Realize that there's a difference between 'leading tone' and 'tendency tone'. While the leading tone IS a tendency tone, the fourth is not a leading tone (it's an inverted leading tone, technically). Seeing both the third and the fourth isn't a doubling of the leading tone, it's the appearance of both tendency tones in a given key.

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    Thanks for helping me out so much with this

    inverted leading tone will produce parallel 8ths?

    Is the inverted leading tones bad or good?

    Because having the 4th (inverted leading tone) and 7th leading tone together seems like a double leading tone in one chord

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    No, the inverted leading tone won't. Doubling the actual LT in a key, in either the dominant or the LTC will produce consecutive octaves: G-B-D-B (as V), the upper B must move to C, and the inner B, will either move up to B (resolving the tendency tone) or down to G, which is perfectly fine for an inner voice. EXCEPT that it creates a direct fifth from a direct octave (which is a variation of consecutive octaves). It doesn't matter that the fifth is inverted:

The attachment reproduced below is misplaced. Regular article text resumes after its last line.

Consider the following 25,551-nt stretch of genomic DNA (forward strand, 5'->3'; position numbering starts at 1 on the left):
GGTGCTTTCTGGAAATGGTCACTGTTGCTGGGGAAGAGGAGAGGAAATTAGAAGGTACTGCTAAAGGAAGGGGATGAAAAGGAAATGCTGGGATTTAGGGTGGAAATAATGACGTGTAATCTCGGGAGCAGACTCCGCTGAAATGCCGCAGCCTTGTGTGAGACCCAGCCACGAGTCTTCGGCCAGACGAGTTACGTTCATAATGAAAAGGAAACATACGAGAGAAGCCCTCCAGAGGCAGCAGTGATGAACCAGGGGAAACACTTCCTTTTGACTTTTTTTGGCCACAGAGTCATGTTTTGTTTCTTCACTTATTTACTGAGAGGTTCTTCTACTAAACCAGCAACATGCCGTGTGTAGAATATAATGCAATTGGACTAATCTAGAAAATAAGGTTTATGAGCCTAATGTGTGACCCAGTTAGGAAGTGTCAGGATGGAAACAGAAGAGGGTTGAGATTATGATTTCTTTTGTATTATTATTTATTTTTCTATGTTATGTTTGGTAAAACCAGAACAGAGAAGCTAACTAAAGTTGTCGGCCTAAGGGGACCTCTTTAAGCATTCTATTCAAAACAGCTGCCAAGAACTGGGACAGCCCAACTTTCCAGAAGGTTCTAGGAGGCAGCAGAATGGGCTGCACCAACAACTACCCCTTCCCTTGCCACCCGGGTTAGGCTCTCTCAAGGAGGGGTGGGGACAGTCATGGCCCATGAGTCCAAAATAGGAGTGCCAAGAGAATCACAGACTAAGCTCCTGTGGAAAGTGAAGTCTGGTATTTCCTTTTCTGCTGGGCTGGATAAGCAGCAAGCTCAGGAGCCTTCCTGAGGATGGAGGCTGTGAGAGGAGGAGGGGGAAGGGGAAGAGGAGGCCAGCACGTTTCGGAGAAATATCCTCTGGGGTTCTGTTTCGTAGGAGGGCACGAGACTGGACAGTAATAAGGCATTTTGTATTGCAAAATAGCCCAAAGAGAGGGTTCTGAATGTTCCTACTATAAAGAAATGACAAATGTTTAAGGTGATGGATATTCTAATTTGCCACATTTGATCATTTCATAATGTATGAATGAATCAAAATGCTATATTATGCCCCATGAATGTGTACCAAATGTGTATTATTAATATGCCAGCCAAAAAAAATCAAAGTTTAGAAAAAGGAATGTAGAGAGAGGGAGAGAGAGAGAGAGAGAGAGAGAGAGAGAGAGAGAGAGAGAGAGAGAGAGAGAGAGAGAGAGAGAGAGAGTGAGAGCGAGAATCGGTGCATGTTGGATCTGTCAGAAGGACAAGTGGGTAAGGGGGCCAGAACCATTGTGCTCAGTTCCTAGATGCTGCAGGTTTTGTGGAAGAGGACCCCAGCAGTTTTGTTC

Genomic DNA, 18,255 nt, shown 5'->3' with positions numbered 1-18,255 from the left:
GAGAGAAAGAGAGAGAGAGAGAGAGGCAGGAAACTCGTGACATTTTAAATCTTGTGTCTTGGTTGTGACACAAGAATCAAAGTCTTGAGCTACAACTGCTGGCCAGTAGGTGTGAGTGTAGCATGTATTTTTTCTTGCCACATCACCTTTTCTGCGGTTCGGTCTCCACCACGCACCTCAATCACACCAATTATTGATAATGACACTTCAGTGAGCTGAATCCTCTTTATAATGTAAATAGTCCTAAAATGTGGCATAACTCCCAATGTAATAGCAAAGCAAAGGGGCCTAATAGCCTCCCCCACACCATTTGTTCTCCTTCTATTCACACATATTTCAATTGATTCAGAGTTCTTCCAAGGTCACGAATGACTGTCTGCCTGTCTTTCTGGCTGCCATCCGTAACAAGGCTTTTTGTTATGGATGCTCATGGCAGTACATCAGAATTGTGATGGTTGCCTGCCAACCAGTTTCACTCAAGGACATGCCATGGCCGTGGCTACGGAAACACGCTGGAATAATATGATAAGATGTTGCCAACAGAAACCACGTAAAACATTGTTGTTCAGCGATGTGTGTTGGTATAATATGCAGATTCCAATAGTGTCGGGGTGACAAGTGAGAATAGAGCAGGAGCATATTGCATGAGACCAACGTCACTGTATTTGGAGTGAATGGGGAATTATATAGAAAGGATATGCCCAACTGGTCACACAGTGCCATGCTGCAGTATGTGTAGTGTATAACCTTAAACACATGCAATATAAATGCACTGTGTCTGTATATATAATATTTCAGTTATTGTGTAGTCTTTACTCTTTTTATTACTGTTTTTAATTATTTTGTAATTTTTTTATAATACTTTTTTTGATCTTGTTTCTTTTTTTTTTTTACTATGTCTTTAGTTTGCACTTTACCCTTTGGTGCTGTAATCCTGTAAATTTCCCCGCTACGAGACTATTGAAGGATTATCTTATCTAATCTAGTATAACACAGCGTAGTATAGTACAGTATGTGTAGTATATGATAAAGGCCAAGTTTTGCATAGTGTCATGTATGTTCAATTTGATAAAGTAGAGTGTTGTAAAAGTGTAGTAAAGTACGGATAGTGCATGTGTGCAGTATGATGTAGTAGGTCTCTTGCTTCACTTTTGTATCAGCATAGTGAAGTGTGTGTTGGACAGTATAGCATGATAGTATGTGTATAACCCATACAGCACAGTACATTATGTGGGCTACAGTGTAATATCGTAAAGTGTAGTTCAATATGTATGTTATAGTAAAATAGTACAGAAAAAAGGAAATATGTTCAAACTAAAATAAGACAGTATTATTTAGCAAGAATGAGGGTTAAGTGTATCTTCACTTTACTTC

B/C
    B/C < parallel octaves

    B/C
    B\A\G < An interval of an octave moving to the interval of a fifth (inverted); the interposing A is irrelevant (it's non-harmonic).

    The other tendency tone being grouped with the leading tone does not create this problem, though it does create the problem of complete resolution if the fifth is in the dom7:

    B/C \
    G-G > These two form a tritone moving to a third, there's no problem here.
    F\E /
    G-C

    The problem arises specifically when the leading tone, the 7th degree of the scale, is doubled in either the dominant chord or the leading tone chord.

    In the case where there are both the leading tone and the 4th in a dominant chord or it's substitutions, it's not a doubled leading tone: The leading tone is specifically the 7th degree. It's just a chord that contains two tendency tones.